When watching a special episode of Doctor Who such as Planet Of The Dead, I find it difficult to know what to compare it with. The specials seem to be a distinct entity of their own, with their own identity, form, even audience. To paraphrase the tagline of the 90s New Adventures, the specials seem aiming to be ‘broader and shallower’ than the series proper.
I should say now that I prefer the series to the specials. I find the attempt to produce something self-consciously spectacular and popular to be a little crass. Of the Christmas specials, only The Next Doctor has endeared itself to me, and that’s because of a slightly old-fashioned, old-Who feel to it. I watched the others wondering why I didn’t enjoy them as much as the series and why they didn’t feel to me to be ‘special’. The conclusion I came to was that they were too disposable, too transient. In order to snare occasional viewers, the specials always feel dislocated from the series.
And Planet Of The Dead is just as transient as the Christmas specials. The episode focuses on Lady Christina de Souza played by Michelle Ryan, an aristocratic thief on the run from the cops. In her escape she ends up transported through a wormhole to the planet San Helios with the Doctor, some Londoners, a doomed bus driver and a double decker London bus. The slightly complex plot revolves around the groups attempt to repair the bus to return through the wormhole, being assisted by the benevolent, ant-man Tritovores and threatened by a swarm of omnivorous world-eating metal stingray. With the help of UNIT on the other side of the wormhole, the Doctor manages to get the bus back to London and prevent the Earth being destroyed by the swarm.
The main selling point of this adventure is the desert location. The look of the scenes set on San Helios, filmed in Dubai, are undeniably impressive, reminiscent of Flight Of The Phoenix, Lawrence Of Arabia or Ice Cold In Alex. I wonder, though, whether the cost of the location filming to get the scenic vistas of the desert landscape is money well spent. Whilst it visibly references desert movies, what it lacks is a sense of danger from the sand itself. In all these films the desert is threatening, not just because of the way it looks, but because of the amount of time characters spend in it – you should get to the end of the film and feel as parched as the protagonists. In short, the characters in Planet Of The Dead aren’t in the desert for long enough – the pacing of the episode, a key factor in a special, means that the location is somewhat wasted.
In general the episode is well performed. I liked Michelle Ryan but again felt that the one-off-ness of the plot only allows her a limited amount of character development. She isn’t allowed the roundness of Rose or even Donna and becomes instead a cipher of a character. The two stand out performances are those of David Tennant and, surprisingly for me, of Lee Evans, playing Malcolm, UNIT’s scientific advisor. Between them, they transform a pretty mundane script into something special.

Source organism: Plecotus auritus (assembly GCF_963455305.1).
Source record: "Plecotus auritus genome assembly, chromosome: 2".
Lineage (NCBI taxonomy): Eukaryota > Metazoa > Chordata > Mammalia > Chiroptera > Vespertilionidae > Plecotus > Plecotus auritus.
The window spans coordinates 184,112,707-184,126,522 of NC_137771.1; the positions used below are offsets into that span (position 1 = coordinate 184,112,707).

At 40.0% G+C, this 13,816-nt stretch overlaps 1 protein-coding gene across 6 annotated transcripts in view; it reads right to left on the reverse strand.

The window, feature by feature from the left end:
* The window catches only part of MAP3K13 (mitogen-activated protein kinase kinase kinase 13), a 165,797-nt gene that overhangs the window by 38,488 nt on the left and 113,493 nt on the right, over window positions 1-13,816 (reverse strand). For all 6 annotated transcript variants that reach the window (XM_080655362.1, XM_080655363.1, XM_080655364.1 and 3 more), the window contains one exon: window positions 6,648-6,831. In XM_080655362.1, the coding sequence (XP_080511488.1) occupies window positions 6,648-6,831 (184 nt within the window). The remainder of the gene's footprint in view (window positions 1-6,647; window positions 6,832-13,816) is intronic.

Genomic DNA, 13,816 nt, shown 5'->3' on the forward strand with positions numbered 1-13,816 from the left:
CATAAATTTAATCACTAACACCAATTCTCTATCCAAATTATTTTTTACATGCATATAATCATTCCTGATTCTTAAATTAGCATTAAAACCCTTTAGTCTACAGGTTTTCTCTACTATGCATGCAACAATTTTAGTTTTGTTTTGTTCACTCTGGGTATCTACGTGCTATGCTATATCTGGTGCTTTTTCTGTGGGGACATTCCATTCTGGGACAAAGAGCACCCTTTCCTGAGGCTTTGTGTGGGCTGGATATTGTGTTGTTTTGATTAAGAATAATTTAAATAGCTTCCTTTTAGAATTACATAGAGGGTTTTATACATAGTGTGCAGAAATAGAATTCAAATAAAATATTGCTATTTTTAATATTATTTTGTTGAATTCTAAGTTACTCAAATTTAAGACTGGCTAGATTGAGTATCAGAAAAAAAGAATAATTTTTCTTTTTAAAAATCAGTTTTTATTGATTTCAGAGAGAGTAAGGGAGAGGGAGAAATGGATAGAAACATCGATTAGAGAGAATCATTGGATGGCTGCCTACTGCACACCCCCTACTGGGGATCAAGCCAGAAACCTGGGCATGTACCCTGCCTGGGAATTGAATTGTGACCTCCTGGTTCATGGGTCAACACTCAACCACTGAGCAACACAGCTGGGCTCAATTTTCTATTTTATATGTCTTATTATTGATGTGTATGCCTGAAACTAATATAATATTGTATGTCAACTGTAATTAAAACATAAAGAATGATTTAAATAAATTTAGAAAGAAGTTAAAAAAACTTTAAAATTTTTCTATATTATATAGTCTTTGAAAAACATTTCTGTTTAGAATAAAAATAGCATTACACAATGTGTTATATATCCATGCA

The scenes set in the desert are reminiscent of the fourth season episode Midnight, but with under-developed characters and less tension… …and more budget. Tennant really hits the mark in these scenes though. His Tom Baker-esque verbal and physical ticks demand the attention of the viewer. Likewise, Evans brings a touch of humanity to the scenes involving wooden UNIT troops and surplus-to-requirement police officers.
The special effects are, as always, excellent. The Harry Potter-esque flying bus, while a little unrealistic in the desert, becomes majestic in the London sky and the swarm of stingray are well conceived if a little under-used.
I have to wonder what makes this episode special though. Aside from the novelty of seeing Doctor Who in a setting other than a Welsh quarry and the spectacle of the expensive special effects, the episode delivers a disposable, simplified version of the main series. Episodes that bear similarities with Planet Of The Deadsuch as Midnight and Smith And Jones are less spectacular, but in character and narrative more special. Aside from an ominous moment at the end of the episode in which a psychic character predicts the end of the tenth Doctor, Planet Of The Dead is hermetically sealed against the series proper. The Doctor begins and ends the story in exactly the same state: alone and travelling. No doubt this is done on purpose, but these 2009 specials seem a perfect opportunity to give the viewer a selection of humdinger cliffhangers.
The DVD comes with the relevant episode of Doctor Who Confidential which, as expected, focuses on the Dubai filming. The unfortunate effect of watching this is to somewhat undermine the visual impact of the desert scenes in the episode. Filmed at a lower quality in the documentary and without the painstaking location dressing, the desert ironically resembles a dull, dusty British quarry.